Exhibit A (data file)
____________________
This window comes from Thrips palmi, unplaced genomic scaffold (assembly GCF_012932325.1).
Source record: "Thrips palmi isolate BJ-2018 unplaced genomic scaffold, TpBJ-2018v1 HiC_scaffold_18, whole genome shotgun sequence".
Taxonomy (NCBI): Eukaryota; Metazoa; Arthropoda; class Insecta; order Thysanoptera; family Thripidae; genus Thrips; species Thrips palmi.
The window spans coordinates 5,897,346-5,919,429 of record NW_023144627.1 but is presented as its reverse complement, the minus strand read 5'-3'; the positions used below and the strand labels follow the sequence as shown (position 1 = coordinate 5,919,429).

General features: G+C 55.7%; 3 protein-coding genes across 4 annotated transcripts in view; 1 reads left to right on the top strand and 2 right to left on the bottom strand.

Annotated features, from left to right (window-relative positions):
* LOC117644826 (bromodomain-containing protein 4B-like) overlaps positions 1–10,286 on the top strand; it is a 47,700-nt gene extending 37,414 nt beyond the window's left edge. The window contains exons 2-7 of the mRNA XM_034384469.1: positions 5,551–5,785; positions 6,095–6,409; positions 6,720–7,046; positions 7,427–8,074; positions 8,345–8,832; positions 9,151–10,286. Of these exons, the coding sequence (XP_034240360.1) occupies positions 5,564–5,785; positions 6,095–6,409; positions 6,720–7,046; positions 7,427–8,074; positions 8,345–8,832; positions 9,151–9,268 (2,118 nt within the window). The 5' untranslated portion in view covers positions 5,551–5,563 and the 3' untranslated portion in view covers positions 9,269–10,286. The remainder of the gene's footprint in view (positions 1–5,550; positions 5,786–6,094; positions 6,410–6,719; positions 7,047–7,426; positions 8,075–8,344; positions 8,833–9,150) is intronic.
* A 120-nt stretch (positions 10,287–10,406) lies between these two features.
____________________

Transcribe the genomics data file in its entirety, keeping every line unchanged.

This window comes from Thrips palmi, unplaced genomic scaffold (assembly GCF_012932325.1).
Source record: "Thrips palmi isolate BJ-2018 unplaced genomic scaffold, TpBJ-2018v1 HiC_scaffold_18, whole genome shotgun sequence".
Taxonomy (NCBI): Eukaryota; Metazoa; Arthropoda; class Insecta; order Thysanoptera; family Thripidae; genus Thrips; species Thrips palmi.
The window spans coordinates 5,897,346-5,919,429 of record NW_023144627.1 but is presented as its reverse complement, the minus strand read 5'-3'; the positions used below and the strand labels follow the sequence as shown (position 1 = coordinate 5,919,429).

General features: G+C 55.7%; 3 protein-coding genes across 4 annotated transcripts in view; 1 reads left to right on the top strand and 2 right to left on the bottom strand.

Annotated features, from left to right (window-relative positions):
* LOC117644826 (bromodomain-containing protein 4B-like) overlaps positions 1–10,286 on the top strand; it is a 47,700-nt gene extending 37,414 nt beyond the window's left edge. The window contains exons 2-7 of the mRNA XM_034384469.1: positions 5,551–5,785; positions 6,095–6,409; positions 6,720–7,046; positions 7,427–8,074; positions 8,345–8,832; positions 9,151–10,286. Of these exons, the coding sequence (XP_034240360.1) occupies positions 5,564–5,785; positions 6,095–6,409; positions 6,720–7,046; positions 7,427–8,074; positions 8,345–8,832; positions 9,151–9,268 (2,118 nt within the window). The 5' untranslated portion in view covers positions 5,551–5,563 and the 3' untranslated portion in view covers positions 9,269–10,286. The remainder of the gene's footprint in view (positions 1–5,550; positions 5,786–6,094; positions 6,410–6,719; positions 7,047–7,426; positions 8,075–8,344; positions 8,833–9,150) is intronic.
* A 120-nt stretch (positions 10,287–10,406) lies between these two features.